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February 27, 2006WikiProject peer reviewReviewed


I added some new stuff to the cryptozoology section. (Danielos2). 18 feb 2006.

Better illustration needed[edit]

Modern illustration would be better, as details of mammoth apperance are not widely known.

Also, there should be links to recent sequence of nuclear genes, and late survival in Urals/Siberia.

A query[edit]

  • Mammoth#Mammoth-elephant hybrid says "The outcome would be an elephant-mammoth hybrid with no more than 1% mammoth genes.". But it says that 99% of the DNA is the same in elephant and mammoth, and, if so, that that 99% is elephant DNA and at the same time it is mammoth DNA. And replacing the other 1% would make a complete mammoth. Anthony Appleyard (talk) 17:57, 2 November 2019 (UTC)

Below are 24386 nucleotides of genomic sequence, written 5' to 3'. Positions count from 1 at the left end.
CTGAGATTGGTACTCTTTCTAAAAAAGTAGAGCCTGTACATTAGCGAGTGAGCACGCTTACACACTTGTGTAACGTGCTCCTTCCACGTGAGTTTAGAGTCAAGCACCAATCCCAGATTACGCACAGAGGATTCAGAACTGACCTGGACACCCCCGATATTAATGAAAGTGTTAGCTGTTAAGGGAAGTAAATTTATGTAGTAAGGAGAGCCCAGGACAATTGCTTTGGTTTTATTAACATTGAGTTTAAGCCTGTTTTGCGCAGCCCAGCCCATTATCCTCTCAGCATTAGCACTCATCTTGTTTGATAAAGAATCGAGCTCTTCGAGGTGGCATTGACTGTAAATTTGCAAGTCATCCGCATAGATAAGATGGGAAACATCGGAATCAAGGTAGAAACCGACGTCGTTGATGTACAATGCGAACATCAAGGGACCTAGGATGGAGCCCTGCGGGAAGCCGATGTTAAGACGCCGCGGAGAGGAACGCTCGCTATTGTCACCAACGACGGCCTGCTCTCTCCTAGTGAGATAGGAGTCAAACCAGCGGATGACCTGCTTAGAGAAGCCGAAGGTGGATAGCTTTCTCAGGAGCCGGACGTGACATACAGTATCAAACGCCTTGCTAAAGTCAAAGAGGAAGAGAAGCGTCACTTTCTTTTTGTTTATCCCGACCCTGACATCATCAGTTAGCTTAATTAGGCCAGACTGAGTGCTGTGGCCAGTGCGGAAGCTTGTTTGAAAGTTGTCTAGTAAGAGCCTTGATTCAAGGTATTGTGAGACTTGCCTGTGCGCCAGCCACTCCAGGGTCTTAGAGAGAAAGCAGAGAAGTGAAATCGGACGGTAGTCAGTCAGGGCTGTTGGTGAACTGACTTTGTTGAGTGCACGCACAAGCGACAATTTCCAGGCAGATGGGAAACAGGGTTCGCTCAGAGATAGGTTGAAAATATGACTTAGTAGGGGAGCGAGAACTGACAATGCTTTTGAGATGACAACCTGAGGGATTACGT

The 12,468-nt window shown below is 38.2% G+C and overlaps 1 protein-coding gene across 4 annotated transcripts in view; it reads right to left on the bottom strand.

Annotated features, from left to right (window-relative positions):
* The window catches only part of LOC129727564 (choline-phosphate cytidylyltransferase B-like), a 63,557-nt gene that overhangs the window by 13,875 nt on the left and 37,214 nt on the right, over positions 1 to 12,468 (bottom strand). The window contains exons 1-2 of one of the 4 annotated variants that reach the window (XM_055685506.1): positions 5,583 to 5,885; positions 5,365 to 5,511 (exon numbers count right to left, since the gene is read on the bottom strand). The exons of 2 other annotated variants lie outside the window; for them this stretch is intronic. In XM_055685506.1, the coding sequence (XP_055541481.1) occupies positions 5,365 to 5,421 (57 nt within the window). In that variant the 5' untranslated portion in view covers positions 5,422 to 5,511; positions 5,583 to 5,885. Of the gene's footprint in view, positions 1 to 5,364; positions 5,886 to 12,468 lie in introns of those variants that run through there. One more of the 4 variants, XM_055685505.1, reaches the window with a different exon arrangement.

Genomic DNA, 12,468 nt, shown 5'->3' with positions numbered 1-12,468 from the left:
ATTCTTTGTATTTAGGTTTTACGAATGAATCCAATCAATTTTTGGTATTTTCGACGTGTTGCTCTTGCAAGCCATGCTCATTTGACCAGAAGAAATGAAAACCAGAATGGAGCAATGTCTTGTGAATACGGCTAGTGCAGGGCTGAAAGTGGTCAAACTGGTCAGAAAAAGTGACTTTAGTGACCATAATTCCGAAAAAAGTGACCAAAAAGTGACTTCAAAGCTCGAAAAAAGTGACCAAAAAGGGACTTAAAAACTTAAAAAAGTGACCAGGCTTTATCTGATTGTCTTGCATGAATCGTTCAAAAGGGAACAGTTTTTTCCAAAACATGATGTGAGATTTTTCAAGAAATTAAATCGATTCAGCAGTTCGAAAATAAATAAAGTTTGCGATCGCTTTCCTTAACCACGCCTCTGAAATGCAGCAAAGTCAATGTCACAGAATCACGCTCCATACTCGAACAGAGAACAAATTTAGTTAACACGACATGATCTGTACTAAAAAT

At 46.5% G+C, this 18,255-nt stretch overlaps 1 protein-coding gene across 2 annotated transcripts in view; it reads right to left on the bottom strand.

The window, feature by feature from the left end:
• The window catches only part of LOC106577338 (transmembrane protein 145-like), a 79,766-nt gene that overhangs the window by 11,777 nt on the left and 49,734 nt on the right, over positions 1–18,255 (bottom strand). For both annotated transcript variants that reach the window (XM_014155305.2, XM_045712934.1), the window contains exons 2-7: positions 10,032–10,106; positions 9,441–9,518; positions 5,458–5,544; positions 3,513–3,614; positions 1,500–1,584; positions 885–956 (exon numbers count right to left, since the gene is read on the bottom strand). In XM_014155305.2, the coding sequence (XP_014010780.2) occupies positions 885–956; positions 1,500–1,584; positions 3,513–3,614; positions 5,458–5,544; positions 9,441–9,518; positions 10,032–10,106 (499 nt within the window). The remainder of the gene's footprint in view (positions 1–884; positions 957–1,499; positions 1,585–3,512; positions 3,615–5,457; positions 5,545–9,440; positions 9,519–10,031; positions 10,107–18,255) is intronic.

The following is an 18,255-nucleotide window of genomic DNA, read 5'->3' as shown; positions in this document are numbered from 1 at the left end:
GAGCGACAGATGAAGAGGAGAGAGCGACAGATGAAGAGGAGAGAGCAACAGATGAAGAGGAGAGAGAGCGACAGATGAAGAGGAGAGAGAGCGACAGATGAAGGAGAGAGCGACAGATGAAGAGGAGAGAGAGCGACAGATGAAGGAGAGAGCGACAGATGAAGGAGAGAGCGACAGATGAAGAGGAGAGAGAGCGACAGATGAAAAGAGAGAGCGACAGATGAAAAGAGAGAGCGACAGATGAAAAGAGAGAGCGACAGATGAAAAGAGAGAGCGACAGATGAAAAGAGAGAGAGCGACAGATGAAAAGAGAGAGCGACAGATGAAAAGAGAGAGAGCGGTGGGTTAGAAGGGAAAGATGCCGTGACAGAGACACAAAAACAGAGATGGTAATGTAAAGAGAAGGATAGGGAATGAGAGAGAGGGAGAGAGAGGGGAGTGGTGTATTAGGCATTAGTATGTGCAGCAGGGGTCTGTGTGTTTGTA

• They share 99%, and 1% is uniquely mammoth. However, the genome in elephants is distributed in 56 chromosomes (54 autosomes and 2 sex chromosomes), while in a mammoth there were distributed in 58 (56 autosomes and 2 sex chromosomes). Rowan Forest (talk) 18:06, 2 November 2019 (UTC)

Hunting pit[edit]

Not sure if we can use this information: "Mexican mammoth trap provides first evidence of prehistoric hunting pits." A factoid or relevant? Cheers, Rowan Forest (talk) 23:32, 7 November 2019 (UTC)